Published under the authority of:





Josefina Villamil Tinajero
Professor of Bilingual Education

University of Texas at El Paso
El Paso, Texas 79968


Virgina Vinuesa Benítez

Universidad Rey Juan Carlos
Madrid, Spain
Editorial Assistant

Cinthia Meraz Pantoja
Graduate Student

The University of Texas at El Paso

El Paso, Texas 79968


The NABE Journal of Research and Practice (NJRP) is an edited volume of scholarly publications that serves as an archival record for the National Association for Bilingual Education (NABE). It is a peer-reviewed publication that seeks articles that examine research, pedagogy, policies, theory, and cultural issues that impact bilingual education, teaching, and learning.

La Asociación Enseñanza Bilingüe y la Plataforma del Español participan en la II Edición del Foro Internacional del Español, FIE 2.0, que se celebrará en IFEMA, en el marco de LIBER, del 4 al 6 de octubre de 2017.

La Asociación Enseñanza Bilingüe organiza una Mesa de Reflexión titulada “BILINGÜISMO PARA EL FUTURO DE LA COMUNICACIÓN EN UN MUNDO GLOBAL” que tendrá lugar el próximo viernes 6 de octubre de 10:00h a 11:00h.

Si estás interesado en asistir …
La Asociación Enseñanza Bilingüe y la Plataforma del Español te invitan a LIBER 17 del 4 al 6 de octubre en IFEMA

By Brenda Iasevoli

Alaska and New York pay teachers nearly double the salaries of those working in Mississippi and Oklahoma, says a new study by GoBankingRates.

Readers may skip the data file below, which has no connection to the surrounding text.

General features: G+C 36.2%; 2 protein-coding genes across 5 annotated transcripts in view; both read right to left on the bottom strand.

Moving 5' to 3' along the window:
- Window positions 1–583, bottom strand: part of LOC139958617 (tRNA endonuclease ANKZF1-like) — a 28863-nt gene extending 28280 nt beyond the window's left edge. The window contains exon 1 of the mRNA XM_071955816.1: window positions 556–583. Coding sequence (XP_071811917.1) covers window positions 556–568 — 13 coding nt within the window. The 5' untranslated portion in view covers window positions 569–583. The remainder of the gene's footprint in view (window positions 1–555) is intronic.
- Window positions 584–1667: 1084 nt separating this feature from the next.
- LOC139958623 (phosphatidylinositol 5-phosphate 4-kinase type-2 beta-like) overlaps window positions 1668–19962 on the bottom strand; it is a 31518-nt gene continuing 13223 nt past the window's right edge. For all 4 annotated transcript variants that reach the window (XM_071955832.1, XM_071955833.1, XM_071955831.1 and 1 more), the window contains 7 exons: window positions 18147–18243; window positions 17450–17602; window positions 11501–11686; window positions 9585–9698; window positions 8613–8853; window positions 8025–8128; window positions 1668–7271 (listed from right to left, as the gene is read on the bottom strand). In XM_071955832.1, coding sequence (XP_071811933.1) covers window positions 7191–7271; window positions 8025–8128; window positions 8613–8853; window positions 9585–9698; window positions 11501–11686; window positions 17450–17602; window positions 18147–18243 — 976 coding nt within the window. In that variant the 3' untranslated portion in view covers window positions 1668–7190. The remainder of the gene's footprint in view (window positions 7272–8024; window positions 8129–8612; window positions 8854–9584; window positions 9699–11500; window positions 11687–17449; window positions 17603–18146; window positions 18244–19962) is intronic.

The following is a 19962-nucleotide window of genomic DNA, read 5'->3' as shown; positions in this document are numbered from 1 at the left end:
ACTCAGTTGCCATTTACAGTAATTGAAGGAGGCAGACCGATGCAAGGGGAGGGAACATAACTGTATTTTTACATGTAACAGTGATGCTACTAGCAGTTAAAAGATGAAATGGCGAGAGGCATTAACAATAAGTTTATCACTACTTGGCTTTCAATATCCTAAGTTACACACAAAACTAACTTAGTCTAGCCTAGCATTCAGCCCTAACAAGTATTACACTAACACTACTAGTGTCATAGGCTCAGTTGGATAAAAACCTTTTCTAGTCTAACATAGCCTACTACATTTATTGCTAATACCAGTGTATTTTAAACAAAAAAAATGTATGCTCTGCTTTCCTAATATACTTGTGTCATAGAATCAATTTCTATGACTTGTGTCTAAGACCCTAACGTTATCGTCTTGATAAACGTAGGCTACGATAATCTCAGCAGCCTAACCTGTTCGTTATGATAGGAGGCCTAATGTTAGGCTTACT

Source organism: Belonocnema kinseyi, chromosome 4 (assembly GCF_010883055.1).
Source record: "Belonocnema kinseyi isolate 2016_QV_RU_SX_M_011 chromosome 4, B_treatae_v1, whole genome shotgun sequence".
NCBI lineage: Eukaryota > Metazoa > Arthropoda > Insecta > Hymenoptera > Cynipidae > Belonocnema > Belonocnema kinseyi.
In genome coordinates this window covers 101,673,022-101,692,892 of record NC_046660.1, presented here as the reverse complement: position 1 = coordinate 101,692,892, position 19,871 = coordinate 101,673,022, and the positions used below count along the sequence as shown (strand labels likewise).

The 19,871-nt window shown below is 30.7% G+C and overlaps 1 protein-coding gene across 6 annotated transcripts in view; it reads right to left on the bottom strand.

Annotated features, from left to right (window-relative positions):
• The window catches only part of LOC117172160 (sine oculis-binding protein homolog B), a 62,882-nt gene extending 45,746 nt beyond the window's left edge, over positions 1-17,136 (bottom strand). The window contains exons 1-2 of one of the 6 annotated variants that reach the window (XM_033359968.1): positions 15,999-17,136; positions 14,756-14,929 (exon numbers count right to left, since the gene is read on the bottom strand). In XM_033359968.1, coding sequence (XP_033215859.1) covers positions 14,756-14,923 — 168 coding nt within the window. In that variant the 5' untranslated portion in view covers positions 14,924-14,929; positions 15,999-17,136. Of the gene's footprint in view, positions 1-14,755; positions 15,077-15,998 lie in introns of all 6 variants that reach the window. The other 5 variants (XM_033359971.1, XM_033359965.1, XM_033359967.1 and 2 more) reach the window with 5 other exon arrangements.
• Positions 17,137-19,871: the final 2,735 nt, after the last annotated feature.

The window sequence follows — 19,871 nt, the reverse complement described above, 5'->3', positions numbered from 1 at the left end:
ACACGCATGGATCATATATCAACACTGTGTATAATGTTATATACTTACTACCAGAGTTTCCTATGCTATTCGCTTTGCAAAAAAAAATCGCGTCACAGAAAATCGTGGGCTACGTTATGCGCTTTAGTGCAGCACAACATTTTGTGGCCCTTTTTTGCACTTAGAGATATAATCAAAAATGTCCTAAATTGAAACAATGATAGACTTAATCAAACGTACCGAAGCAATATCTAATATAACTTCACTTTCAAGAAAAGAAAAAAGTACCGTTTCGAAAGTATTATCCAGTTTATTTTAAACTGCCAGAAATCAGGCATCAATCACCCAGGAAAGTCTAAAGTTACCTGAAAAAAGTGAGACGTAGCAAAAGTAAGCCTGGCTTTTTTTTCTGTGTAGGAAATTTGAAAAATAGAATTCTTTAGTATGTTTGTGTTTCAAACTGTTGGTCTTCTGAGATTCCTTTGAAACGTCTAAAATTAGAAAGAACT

According to the finance website, teachers in Alaska and New York are paid each year on average $77,843 and $76,953, respectively. By contrast, the averages in Mississippi and Oklahoma are $42,043 and $42,647, respectively. To be fair, many of the states with higher teacher pay also have higher costs of living. (You can use this tool to compare costs of living in different cities and states across the country.)

Learning a language in a classroom is best for early teenagers

It’s often thought that it is better to start learning a second language at a young age. But research shows that this is not necessarily true. In fact, the best age to start learning a second language can vary significantly, depending on how the language is being learned.
The belief that younger children are better language learners is based on the observation that children learn to speak their first language with remarkable skill at a very early age.
Before they can add two small numbers or tie their own shoelaces, most children develop a fluency in their first language that is the envy of adult language learners.